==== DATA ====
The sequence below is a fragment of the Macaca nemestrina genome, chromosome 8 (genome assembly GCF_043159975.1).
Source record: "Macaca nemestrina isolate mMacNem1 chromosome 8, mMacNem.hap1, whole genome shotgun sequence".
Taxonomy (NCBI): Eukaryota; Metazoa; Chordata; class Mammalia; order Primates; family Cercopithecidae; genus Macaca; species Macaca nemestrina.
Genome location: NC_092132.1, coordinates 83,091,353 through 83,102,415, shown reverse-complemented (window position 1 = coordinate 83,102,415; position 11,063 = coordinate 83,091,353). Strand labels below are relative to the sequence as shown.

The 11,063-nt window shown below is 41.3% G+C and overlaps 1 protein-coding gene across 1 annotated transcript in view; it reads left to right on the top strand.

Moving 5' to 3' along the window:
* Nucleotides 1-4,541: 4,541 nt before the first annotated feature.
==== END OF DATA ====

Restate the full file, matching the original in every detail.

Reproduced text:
The sequence below is a fragment of the Macaca nemestrina genome, chromosome 8 (genome assembly GCF_043159975.1).
Source record: "Macaca nemestrina isolate mMacNem1 chromosome 8, mMacNem.hap1, whole genome shotgun sequence".
Taxonomy (NCBI): Eukaryota; Metazoa; Chordata; class Mammalia; order Primates; family Cercopithecidae; genus Macaca; species Macaca nemestrina.
Genome location: NC_092132.1, coordinates 83,091,353 through 83,102,415, shown reverse-complemented (window position 1 = coordinate 83,102,415; position 11,063 = coordinate 83,091,353). Strand labels below are relative to the sequence as shown.

The 11,063-nt window shown below is 41.3% G+C and overlaps 1 protein-coding gene across 1 annotated transcript in view; it reads left to right on the top strand.

Moving 5' to 3' along the window:
* Nucleotides 1-4,541: 4,541 nt before the first annotated feature.